Ionic liquids are pure salts that are also liquid at moderate temperatures. They have many interesting properties, including extraordinarily low vapor pressure and unique solvation ability. We have been using atomistic-level simulations to study ionic liquids for over fifteen years. Since then we have helped advance our understanding of these fascinating fluids by making predictions of thermodynamic and transport properties and providing insight into the link between the structure and properties of these liquids.
We are using advanced molecular dynamics and Monte Carlo simulations to compute the thermophysical properties of these fascinating liquids, to discover new ionic liquids for a host of different applications and to learn how different molecular structures, compositions and mixtures govern the resulting physical properties. Some of our latest work has focused on the behavior of ionic liquid mixtures at interfaces and how water can cause liquid-liquid phase splits of ionic liquid mixtures having different degrees of hydrophobicity.
Ionic Liquid Mixtures
The figure below shows the computed density profile of acetate anions (OAc), bis(trifuoromethanesulfonyl)imide anions (TFSI) and 1-ethyl-2-methylimidazolium cations (C2mim) at a vacuum-ionic liquid interface. The ionic liquid is a 1:9 mixture of [(C2mim)(TFSI)] and [(C2mim)(OAc)]. Despite the fact that there are nine times the number of OAc anions in the mixture, TFSI clearly
segregates to the interface. These results were confirmed via X-ray photoemission spectroscopy carried out by experimental collaborators. For more information, see: Yong Zhang, Yehia Khalifa, Edward Maginn, and John Newberg, “Anion Enhancement at the Liquid-Vacuum Interface of an Ionic Liquid Mixture”, Journal of Physical Chemistry C, 2018, 122, 27392-27401. DOI: 10.1021/acs.jpcc.8b07995.
In another study, we used simulations to predict that the addition of water would cause a 50:50 mixture of [(C2mim)(TFSI)] and [(C2mim)(OAc)] to phase separate into a phase rich in TFSI and another phase rich in OAc. Water distributed mainly in the hydrophillic OAc phase. Similar behavior was predicted for a mixture of [(C2mim)(TFSI)] and [(C2mim)(Cl)] but a mixture of [(C2mim)(Cl)] and [(C2mim)(OAc)] would remain one phase upon adding water. Our experimental collaborators verified these computational predictions and measured the compositions of the two phases.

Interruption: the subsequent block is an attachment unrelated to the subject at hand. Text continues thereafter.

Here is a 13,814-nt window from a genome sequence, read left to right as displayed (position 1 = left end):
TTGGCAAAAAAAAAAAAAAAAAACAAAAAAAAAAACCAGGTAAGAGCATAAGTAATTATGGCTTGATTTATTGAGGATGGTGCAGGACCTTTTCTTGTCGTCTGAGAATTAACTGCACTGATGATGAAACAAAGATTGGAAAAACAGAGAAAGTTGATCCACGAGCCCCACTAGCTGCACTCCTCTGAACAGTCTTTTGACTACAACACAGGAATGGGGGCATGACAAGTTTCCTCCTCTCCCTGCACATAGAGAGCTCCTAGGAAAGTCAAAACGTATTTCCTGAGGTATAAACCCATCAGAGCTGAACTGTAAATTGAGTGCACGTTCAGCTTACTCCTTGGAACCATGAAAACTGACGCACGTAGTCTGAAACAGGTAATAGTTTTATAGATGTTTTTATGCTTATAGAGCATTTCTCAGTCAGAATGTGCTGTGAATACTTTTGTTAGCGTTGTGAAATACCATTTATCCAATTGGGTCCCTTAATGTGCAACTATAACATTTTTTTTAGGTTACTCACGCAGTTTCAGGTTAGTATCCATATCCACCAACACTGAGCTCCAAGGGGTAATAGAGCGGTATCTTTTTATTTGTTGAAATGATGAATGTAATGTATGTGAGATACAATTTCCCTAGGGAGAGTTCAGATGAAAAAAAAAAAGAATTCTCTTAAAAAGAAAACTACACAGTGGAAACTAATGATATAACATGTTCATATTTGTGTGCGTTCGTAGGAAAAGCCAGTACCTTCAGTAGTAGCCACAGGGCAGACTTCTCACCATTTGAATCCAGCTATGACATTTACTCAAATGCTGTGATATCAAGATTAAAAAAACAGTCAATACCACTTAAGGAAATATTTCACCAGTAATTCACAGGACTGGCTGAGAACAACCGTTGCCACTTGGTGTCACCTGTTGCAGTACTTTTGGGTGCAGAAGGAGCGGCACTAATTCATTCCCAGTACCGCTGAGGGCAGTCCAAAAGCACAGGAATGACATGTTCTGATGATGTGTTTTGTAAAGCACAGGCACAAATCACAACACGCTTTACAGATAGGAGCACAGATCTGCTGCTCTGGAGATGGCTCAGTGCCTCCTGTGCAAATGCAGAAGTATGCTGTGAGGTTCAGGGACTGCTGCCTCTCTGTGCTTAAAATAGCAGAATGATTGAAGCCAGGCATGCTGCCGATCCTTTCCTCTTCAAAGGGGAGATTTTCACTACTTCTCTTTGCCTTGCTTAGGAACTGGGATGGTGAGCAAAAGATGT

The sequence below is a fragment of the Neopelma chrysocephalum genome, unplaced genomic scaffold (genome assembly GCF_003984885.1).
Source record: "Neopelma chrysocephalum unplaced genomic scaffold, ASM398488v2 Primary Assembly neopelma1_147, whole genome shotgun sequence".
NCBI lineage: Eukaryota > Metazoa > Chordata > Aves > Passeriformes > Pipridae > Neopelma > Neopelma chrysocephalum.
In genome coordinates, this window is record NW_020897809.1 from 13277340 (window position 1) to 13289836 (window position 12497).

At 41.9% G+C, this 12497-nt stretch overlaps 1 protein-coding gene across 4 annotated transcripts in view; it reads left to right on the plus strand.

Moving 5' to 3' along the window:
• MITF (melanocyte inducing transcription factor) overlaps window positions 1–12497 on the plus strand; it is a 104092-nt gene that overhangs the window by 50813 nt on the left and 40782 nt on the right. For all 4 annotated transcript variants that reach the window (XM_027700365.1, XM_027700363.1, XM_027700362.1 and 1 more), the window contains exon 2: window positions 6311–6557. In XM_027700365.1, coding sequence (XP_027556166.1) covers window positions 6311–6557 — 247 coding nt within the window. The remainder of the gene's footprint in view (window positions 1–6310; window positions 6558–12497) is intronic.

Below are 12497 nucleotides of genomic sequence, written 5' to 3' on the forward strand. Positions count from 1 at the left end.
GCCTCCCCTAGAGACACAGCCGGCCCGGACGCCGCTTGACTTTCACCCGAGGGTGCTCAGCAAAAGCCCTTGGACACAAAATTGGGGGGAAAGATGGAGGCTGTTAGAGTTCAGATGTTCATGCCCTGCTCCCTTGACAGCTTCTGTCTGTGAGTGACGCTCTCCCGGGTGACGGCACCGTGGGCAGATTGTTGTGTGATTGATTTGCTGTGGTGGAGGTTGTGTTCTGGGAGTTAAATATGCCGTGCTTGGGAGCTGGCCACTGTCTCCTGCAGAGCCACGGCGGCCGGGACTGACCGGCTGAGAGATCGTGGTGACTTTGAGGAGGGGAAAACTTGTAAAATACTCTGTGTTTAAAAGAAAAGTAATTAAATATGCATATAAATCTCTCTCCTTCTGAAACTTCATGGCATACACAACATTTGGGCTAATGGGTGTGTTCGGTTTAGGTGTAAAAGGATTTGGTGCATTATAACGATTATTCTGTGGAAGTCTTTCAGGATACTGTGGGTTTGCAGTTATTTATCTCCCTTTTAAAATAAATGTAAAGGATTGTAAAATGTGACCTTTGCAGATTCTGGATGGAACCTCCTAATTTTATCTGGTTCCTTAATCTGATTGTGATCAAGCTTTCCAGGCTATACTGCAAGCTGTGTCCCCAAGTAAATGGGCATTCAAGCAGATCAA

You can read more about this work here: Alejandra Rocha, Yong Zhang, Edward J. Maginn and Mark B. Shiflett, “Simulation and Measurement of Water Induced Liquid-Liquid Phase Separation of Imidazolium Ionic Liquid Mixtures”, Journal of Chemical Physics, 2018, 149, 164503. DOI:10.1063/1.5054786.
This work has been funded by the U.S. Department of Energy, Basic Energy Science, Joint Center for Energy Storage Research under contract no. DEAC0206CH11357.
Gas Solubility in Ionic Liquids
For many years, we have focused on gas solubility in ionic liquids and have also been particularly interested in CO2 solubility, with a focus on CO2 capture. We have shown that ionic liquids that chemically react with CO2 have the best chance of being used commercially. We recently showed that CO2 absorption isotherms in chemically reactive ionic liquids can be computed directly in two ways: using a thermodynamic cycle and using reactive ensemble Monte Carlo. The thermodynamic cycle is shown below:
The liquid phase reaction (step 1) is what we want to compute, but we can’t do this quantum mechanically because the solvation environment is important and there are too many atoms to do this in the bulk phase. We therefore compute the free energy of the reaction in the gas phase quantum mechanically (step 3) and compute the other “legs” of the cycle (vaporization, condensation, mixing) with a classical potential. The resulting isotherm agrees very well with experimental measurements. To learn more, see: Quintin Sheridan, Ryan Mullen, Tae Bum Lee, Edward Maginn, and William Schneider, “Hybrid Computational Strategy for Predicting CO2 Solubilities in Reactive Ionic Liquids”, Journal of Physical Chemistry C, 2018 DOI: 10.1021/acs.jpcc.8b02095.
We also showed that reactive CO2 isotherms can be computed directly with reaction ensemble Monte Carlo. In this approach, we not only obtain the total isotherm as a function of pressure and temperature but can compute the amount of CO2 that is chemically reacted and physically absorbed in the ionic liquid.
You can learn more about this work here: Ryan Gotchy Mullen, Steven Corcelli and Edward J. Maginn, “Reaction Ensemble Monte Carlo Simulations of CO2 Absorption in the Reactive Ionic Liquid Triethyl(octyl)phosphonium 2-Cyanopyrrolide”, Journal of Physical Chemistry Letters, 2018, 9, 5213-5218. DOI 10.1021/acs/jpclett.8b02304.
Currently, Bridgette Befort, Dr. Yong Zhang, Mary McKinley, Olivia Garcia-Velez, Leah Fast, Jacob Gerace and Yushan Zhang are all working on ionic liquid projects.